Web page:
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On July 13, 2013, after sixteen hours of deliberation over the course of two days, the six-person jury in the criminal prosecution of George Zimmerman acquitted him of all charges in the shooting death of 17-year-old Trayvon Martin. On the last night of his life, while walking back from 7/11 after purchasing an Arizona iced tea and a bag of skittles, Martin was followed and then confronted by Zimmerman, who suspected Martin to be a neighborhood burglar. After a brief altercation, Zimmerman shot and killed Martin.

In the weeks following the jury’s verdict, outrage spread across the nation. Protests and rallies demanding “justice for Trayvon” took place in many cities across the US, organized mostly by civil rights groups. In many communities across the country, and especially African-American communities, frustration, anger, and grief characterized the feelings of those rallying, who felt that in this day and age the unjust killing of a black teen should not go unpunished.

While the desire for justice in the wake of the jury’s verdict certainly resonates among many of us, it is important to consider the facts of the case. The evidence presented by the prosecution had a very slim chance of convincing the jury to ignore Zimmerman’s self-defense claim, and sentencing him for second-degree murder. Florida is one of thirty-three states which have Stand Your Ground laws, which give individuals the right to use deadly force to defend themselves without any requirement to evade or retreat from a dangerous situation. No matter how controversial a Stand Your Ground case may be, this law was ultimately the roadblock that prevented the jury from convicting Zimmerman even of the lesser charge of manslaughter.

However, it is not the physical evidence of this case that needs to be addressed. A factor that was always on the minds of the prosecutors, defendants, jurors, and viewers throughout this case, but could never be discussed in the courthouse, was that of race. Before the case began, the judge made it clear that statements about race would be sharply limited, and the term “racial profiling” was not allowed at all.

In a case regarding the death of an African American teenager at the hands of a White-Latino man, where the six-person jury was comprised of five white women and one African American-Latina woman, in a country that has one of the longest histories of racial oppression, the judge’s determination to not consider race was unfathomable.

Here at CC, we would most likely consider ourselves above ignorant bigots and racists. We would most likely scoff at the idea that no matter how educated or traveled or experienced we might be, we are still racist.

But the fact is, we are all racist regardless of our best intentions.

Accepting and understanding this notion can be extremely helpful in understanding tragic events that deal with race, such as the death of Trayvon Martin.

Friedrich Nietzsche once stated that “there is no immaculate perception,” perfectly capturing how cognitive schemas, or thought structures, influence what we notice and how the things we notice get interpreted. Michelle Alexander applies this notion to the concept of race and race relations in her book “The New Jim Crow,” which accurately and frighteningly depicts a new system of laws and policies that actively suppress African-Americans by pushing them toward the US criminal justice system, thus keeping them marginalized in society through a constructed racial caste.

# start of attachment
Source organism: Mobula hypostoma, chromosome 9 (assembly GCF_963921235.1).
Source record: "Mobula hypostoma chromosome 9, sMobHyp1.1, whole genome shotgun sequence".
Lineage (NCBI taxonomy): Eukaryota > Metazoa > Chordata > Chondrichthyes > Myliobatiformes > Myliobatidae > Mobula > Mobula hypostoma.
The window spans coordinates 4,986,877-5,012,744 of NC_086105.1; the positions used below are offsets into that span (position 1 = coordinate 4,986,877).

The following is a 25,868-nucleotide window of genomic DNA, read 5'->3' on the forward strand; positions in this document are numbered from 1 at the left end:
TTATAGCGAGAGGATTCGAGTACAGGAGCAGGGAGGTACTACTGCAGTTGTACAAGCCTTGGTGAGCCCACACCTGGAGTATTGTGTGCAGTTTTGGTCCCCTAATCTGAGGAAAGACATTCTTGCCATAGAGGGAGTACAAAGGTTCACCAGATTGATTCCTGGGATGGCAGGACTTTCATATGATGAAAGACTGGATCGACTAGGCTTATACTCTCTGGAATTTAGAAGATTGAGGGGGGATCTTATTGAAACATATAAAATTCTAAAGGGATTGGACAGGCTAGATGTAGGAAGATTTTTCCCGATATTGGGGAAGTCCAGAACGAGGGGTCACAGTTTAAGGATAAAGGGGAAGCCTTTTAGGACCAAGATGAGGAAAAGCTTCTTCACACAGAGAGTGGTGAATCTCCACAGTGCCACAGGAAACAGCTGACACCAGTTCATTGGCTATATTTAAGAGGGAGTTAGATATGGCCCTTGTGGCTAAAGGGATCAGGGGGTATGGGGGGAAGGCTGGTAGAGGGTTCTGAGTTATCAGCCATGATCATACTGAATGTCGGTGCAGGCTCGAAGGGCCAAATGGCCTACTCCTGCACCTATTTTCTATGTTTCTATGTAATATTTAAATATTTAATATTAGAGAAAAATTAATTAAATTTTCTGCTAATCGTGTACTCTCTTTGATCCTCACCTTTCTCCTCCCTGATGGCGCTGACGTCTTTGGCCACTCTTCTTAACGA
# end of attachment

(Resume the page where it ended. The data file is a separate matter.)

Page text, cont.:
Within her book, Alexander discusses the psychology behind racism, stating, “decades of cognitive bias research demonstrates that both unconscious and conscious biases lead to discriminatory actions, even when an individual does not want to discriminate… In other words, the fact that you may honestly believe that you are not biased against African Americans, and that you may even have black friends or relatives, does not mean that you are free from unconscious bias” (Alexander, 107).

The recognition of this unconscious-yet-universal bias is vital as we come of age in a society that is still dealing with prevalent racism. This unconscious bias is not something to be ashamed of, but is something that we can use to our advantage to see the world around us in a more transparent way.

Once we come to terms with this bias, we can start to analyze how it is dealt with in our society’s institutions, such as the criminal justice system. The judge in the Trayvon Martin case, who forbade the topic of race from being factored into the prosecution’s argument, was not the first judge in our justice system to have purposefully overlooked the effects of race when dealing with criminal cases.

This practice has been on the rise since Ronald Reagan’s re-declaration of the War on Drugs. Through the formation of new and extremely disproportionate policies regarding possession, manufacturing, and distribution of drugs, as well as mandatory minimum sentences for these crimes, the US government created a new means to suppress African-Americans. Our justice system carried out these measures to create a new racial caste of African-Americans imprisoned, on probation, or on parole. Alexander presents the statistics to back up this cold reality, stating that, “African American youth account for 16 percent of all youth, 28 percent of all juvenile arrests, 35 percent of the youth waived to adult criminal court, and 58 percent of youth admitted to state adult prison” (Alexander, 118).

The major reason for these disparities is unconscious and conscious racial biases infecting judicial decision-making. Once we understand that our biases affect our own decision-making, then we will truly be able to address the racist practices and policies imbedded in our society that continue to oppress African-Americans.

Brad Bachman

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